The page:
So, Greece is in big trouble and in need of leaders with good crisis management instincts and experience. (If you know any, send them to Athens ASAP -- economy class only please.) The country is suffering under the recently implemented measures of financial austerity that do nothing to put the country back on the road towards growth and competitiveness.
In a contrarian spirit that a true Greek like myself is never short of, I would like to use this forum to report on positive trends, news, initiatives coming from Greece despite all the grim forecasts and predictions of gloom.
For example, this is the first time that a crowd-funding campaign from Greece managed to raise funds necessary ($20,352) to display an advertisement for Greek tourism on a billboard in Times Square, NYC. Its aim was to encourage Greeks around the world to cooperate and take the initiative to promote Greece as a touristic destination. The value of the campaign is mostly symbolic as the goal is to show that it is possible for citizens to take their own destiny in their own hands one billboard at the time.
Greece is Changing is a PR/nation re-branding campaign urging people to realize that Greece is implementing necessary measures to manage the current financial crisis, asking people to "give Greece a chance." The campaign was funded by a group of leading Greek business people who wanted to reverse Greece's potentially negative image. The mind behind the campaign is Peter Economides, the brand strategist who structured and rolled out the global "Think Different" campaign following the return of Steve Jobs to Apple.
The value of nation (re-)branding may be debatable, especially in such an unprecedented financial crisis of epic proportions. Nation branding has two components: external, aimed at foreign nations and people, and internal, aiming at rebuilding the nation's faith in its potential and identity. Needless to say that the real bet is the internal aspect that would allow the nation to pull together, bootstrapping itself out of inertia and start over. The current lack of leadership in Greece makes internal branding more of a challenge...
Endeavor is a non-profit organization, based in NYC, focusing, with great success, on promoting and supporting high-impact entrepreneurship in emerging economies, mostly in Latin American countries, as well as Egypt, Jordan, Lebanon and Turkey. I just found out that Endeavor is now coming to Greece, a great initiative to boost entrepreneurship in a country with plenty of entrepreneurial potential in tech, tourism, shipping, and agricultural products, among other industries.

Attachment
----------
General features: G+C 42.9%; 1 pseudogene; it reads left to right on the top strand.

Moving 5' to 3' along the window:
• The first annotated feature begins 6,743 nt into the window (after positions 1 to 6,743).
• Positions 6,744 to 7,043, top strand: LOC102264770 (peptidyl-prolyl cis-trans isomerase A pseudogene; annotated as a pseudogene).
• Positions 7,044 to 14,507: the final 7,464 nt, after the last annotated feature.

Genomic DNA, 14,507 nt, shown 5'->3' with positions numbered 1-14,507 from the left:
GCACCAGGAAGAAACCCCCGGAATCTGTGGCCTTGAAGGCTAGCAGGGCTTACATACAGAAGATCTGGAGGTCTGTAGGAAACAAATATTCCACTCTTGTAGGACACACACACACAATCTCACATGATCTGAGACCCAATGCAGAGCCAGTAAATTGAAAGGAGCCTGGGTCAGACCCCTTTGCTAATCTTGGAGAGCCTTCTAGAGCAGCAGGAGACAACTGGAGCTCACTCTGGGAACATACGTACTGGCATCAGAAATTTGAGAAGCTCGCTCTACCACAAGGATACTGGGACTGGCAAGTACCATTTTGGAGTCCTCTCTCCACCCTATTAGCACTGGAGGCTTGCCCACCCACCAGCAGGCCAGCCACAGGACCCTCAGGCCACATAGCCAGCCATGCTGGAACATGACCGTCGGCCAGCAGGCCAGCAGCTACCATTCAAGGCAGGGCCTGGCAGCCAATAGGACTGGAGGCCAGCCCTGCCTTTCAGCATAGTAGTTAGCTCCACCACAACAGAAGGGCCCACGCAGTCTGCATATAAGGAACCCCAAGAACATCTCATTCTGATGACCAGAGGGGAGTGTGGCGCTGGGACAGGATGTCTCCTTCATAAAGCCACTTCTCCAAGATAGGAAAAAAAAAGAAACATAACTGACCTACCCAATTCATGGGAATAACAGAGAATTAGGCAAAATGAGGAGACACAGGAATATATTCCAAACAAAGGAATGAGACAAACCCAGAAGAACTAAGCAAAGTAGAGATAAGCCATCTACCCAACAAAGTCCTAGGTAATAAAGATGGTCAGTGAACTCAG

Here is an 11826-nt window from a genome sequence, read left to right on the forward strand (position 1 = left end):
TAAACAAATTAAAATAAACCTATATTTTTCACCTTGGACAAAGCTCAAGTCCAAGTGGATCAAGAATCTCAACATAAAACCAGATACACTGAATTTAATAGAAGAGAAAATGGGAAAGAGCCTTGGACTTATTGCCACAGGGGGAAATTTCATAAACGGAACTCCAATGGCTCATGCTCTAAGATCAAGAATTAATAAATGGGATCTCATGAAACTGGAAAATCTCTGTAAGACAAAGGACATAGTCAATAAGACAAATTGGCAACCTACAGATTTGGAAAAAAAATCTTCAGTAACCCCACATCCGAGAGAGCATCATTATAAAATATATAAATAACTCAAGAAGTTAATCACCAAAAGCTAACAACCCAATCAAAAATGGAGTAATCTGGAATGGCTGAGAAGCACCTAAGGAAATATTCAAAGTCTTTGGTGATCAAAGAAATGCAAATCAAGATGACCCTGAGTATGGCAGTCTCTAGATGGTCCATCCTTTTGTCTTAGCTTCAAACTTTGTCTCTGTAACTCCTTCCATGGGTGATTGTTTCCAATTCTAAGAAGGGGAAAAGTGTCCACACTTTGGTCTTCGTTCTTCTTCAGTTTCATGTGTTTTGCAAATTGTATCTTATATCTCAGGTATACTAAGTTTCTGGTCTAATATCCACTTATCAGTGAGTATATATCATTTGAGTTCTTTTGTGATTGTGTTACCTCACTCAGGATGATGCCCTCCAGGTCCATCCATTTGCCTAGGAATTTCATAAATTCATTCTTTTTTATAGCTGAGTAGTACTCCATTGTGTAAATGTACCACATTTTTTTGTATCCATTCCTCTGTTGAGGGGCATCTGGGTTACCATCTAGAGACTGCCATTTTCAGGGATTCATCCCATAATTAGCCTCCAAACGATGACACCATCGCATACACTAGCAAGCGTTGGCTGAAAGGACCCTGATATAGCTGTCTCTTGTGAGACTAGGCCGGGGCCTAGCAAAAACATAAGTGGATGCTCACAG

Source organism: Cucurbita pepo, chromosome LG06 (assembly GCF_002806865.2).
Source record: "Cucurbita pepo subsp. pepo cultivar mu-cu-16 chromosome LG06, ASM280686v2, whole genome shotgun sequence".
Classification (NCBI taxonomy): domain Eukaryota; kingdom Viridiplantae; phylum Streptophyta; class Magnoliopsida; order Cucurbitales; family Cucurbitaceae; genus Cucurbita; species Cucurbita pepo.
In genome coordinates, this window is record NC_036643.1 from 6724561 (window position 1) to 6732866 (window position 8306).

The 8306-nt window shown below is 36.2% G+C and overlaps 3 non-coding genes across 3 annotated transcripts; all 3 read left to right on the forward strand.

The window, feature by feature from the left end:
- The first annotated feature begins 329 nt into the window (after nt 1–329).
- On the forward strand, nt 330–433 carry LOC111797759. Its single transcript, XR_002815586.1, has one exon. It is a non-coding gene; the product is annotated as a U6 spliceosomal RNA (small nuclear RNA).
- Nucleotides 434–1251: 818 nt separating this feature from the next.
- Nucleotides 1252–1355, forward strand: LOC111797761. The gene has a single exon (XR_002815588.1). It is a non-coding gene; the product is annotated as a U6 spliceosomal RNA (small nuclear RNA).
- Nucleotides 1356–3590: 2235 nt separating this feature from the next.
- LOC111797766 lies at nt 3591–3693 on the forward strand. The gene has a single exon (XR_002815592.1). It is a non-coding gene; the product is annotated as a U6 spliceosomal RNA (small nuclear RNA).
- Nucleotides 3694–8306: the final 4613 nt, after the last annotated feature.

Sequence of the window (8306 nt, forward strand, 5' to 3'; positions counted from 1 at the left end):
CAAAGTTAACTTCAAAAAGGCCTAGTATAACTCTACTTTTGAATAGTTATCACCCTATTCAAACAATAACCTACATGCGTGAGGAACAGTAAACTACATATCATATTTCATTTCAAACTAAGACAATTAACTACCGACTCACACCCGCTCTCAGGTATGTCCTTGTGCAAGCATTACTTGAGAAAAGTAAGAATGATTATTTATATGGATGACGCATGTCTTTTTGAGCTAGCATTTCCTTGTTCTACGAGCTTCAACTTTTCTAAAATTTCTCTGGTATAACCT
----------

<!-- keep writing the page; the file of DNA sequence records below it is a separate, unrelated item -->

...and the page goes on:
NYC's Entrepreneur Week, a very successful conference on entrepreneurship, took place for the first time in Athens during the week of Feb. 21, 2012. Also, the American-Hellenic Chamber of Commerce, together with Cisco, organized a "Make Innovation Work" competition in Athens that attracted the submission of over 300 business plans. I have always believed that Greece, with its highly educated, multilingual workforce, low wages and expansive diaspora could evolve into a real software development mecca.
Earlier in March 2012, the Stavros Niarchos Foundation (SNF) announced grants totaling $12.1 million to sixteen organizations in Greece -- the first installment of a three-year, $130 million (€100 million) commitment announced by the foundation in January to address the effects of the deepening socioeconomic crisis in Greece. Established by Greek shipping tycoon Stavros Niarchos before his death in 1996, the foundation typically allocates in the neighborhood of 50 percent of its grant dollars to organizations and projects in Greece. In 2009, the foundation committed $790 million (€566 million) for the development and construction of the Renzo Piano-designed Stavros Niarchos Foundation Cultural Center in Athens. I hope that SNF will inspire additional organizations around the world to follow its example and give back to the country that gave to all of us so much with its history, paideia and beauty...
Image courtesy of Kalfayan Galleries, Armory Show 2012)